NFC East: Danny Smith

There hasn't been much change this offseason for the defending division champion Washington Redskins, but two of the most significant departures they'll feel as they begin their minicamp this week are on special teams. Longtime coordinator Danny Smith left for Pittsburgh and longtime special teams captain Lorenzo Alexander signed with Arizona in the hopes of playing more linebacker.

Rich Campbell of the Washington Times has a story about the scheme changes on special teams under new coordinator Keith Burns. Example:
Tight end Niles Paul, Washington’s third-leading special teams tackler last season behind Alexander and Reed Doughty, explained how Burns has assigned those on the kickoff coverage team different responsibilities than they had under Smith.

As a result, the Redskins will have four “people coming in hot to the ball making the play” instead of the two they had last season.

“It’s different rules,” Paul said. “You’re in different areas. Now I have the freedom to kind of roam, so I’m loving that one.”

Should be interesting to watch and see what the differences are, especially for those fans who were quick to criticize Smith for the Redskins' poor results on special teams. But I still think special teams more often than not comes down to individual effort, and for that reason I expect that Alexander's departure will have a greater impact than that of Smith. Alexander was the unit's inspirational leader, hardest worker and most serious and devoted practitioner. Doubtless, the players who played special teams with Alexander will continue to play the way he helped teach and inspire them to play. But it remains to be seen whether the Redskins' special teams unit can replace Alexander's production and energy.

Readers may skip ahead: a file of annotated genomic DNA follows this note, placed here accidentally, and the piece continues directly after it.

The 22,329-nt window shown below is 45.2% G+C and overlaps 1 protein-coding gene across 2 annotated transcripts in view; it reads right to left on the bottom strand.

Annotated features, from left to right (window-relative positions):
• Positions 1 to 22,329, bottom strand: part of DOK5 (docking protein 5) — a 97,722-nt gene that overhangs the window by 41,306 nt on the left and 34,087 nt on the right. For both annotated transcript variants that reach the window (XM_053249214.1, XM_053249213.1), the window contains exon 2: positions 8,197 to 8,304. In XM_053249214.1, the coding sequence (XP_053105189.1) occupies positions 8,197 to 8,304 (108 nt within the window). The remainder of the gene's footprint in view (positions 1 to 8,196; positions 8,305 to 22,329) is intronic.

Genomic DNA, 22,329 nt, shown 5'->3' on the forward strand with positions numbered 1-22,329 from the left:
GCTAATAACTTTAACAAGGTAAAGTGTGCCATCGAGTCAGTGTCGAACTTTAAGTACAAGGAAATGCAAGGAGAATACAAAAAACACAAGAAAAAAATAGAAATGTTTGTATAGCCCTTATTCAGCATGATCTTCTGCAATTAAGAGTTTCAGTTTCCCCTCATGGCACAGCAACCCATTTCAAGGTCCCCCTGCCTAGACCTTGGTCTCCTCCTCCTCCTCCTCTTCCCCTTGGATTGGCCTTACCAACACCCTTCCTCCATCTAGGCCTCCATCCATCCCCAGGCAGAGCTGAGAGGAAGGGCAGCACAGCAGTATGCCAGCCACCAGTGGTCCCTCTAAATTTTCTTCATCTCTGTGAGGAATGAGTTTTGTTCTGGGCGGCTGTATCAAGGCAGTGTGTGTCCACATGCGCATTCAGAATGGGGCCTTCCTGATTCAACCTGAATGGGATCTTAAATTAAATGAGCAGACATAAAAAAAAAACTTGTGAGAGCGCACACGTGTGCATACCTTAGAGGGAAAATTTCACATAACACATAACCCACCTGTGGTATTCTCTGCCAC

Breakfast links: Danny Smith leaves

January, 31, 2013
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NEW ORLEANS -- Getting there... Only three (and I guess a half) more days of hype before the big game. Then we can get back to focusing on all the stuff in our links.

Washington Redskins

The Redskins will indeed need a new special teams coach in 2013, as Danny Smith is leaving to take the same position with his hometown Pittsburgh Steelers.

Ryan Kerrigan enjoyed his first Pro Bowl experience and left Hawaii determined to make it something he does more than once in his career.

New York Giants

Mario Manningham thinks his decision to sign with the 49ers after helping the Giants beat them in last year's NFC Championship Game was a decision a lot of people would have been scared to make.

And speaking of that NFC Championship Game, infamous 49ers return man Kyle Williams says he was shocked that the Giants' players weren't disciplined for the comments they made about targeting him due to his concussion history. I think his point is not without validity.

Dallas Cowboys

The question of whether to keep Anthony Spencer is multi-layered and rooted in the cost of the decision. ESPNDallas.com debates it in this week's Hot Button.